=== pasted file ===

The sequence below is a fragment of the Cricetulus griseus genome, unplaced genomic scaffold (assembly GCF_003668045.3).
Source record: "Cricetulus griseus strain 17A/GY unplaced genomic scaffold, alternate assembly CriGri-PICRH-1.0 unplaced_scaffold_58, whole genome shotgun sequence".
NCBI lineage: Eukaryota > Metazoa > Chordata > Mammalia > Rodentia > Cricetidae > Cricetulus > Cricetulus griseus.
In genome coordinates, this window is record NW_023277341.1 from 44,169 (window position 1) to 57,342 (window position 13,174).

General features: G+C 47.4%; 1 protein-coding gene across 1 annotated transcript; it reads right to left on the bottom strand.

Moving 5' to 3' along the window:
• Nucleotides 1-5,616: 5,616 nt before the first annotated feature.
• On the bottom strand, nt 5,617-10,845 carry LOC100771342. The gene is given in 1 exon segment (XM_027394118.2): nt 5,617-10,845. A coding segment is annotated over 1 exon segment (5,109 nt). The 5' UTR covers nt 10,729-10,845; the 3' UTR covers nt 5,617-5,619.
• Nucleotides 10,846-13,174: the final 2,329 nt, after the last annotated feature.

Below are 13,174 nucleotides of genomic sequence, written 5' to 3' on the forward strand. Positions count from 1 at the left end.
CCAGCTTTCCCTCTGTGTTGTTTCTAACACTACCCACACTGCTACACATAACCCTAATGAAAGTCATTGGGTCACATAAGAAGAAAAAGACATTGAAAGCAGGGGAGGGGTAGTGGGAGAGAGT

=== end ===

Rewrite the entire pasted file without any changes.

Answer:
The sequence below is a fragment of the Cricetulus griseus genome, unplaced genomic scaffold (assembly GCF_003668045.3).
Source record: "Cricetulus griseus strain 17A/GY unplaced genomic scaffold, alternate assembly CriGri-PICRH-1.0 unplaced_scaffold_58, whole genome shotgun sequence".
NCBI lineage: Eukaryota > Metazoa > Chordata > Mammalia > Rodentia > Cricetidae > Cricetulus > Cricetulus griseus.
In genome coordinates, this window is record NW_023277341.1 from 44,169 (window position 1) to 57,342 (window position 13,174).

General features: G+C 47.4%; 1 protein-coding gene across 1 annotated transcript; it reads right to left on the bottom strand.

Moving 5' to 3' along the window:
• Nucleotides 1-5,616: 5,616 nt before the first annotated feature.
• On the bottom strand, nt 5,617-10,845 carry LOC100771342. The gene is given in 1 exon segment (XM_027394118.2): nt 5,617-10,845. A coding segment is annotated over 1 exon segment (5,109 nt). The 5' UTR covers nt 10,729-10,845; the 3' UTR covers nt 5,617-5,619.
• Nucleotides 10,846-13,174: the final 2,329 nt, after the last annotated feature.

Below are 13,174 nucleotides of genomic sequence, written 5' to 3' on the forward strand. Positions count from 1 at the left end.
CCAGCTTTCCCTCTGTGTTGTTTCTAACACTACCCACACTGCTACACATAACCCTAATGAAAGTCATTGGGTCACATAAGAAGAAAAAGACATTGAAAGCAGGGGAGGGGTAGTGGGAGAGAGT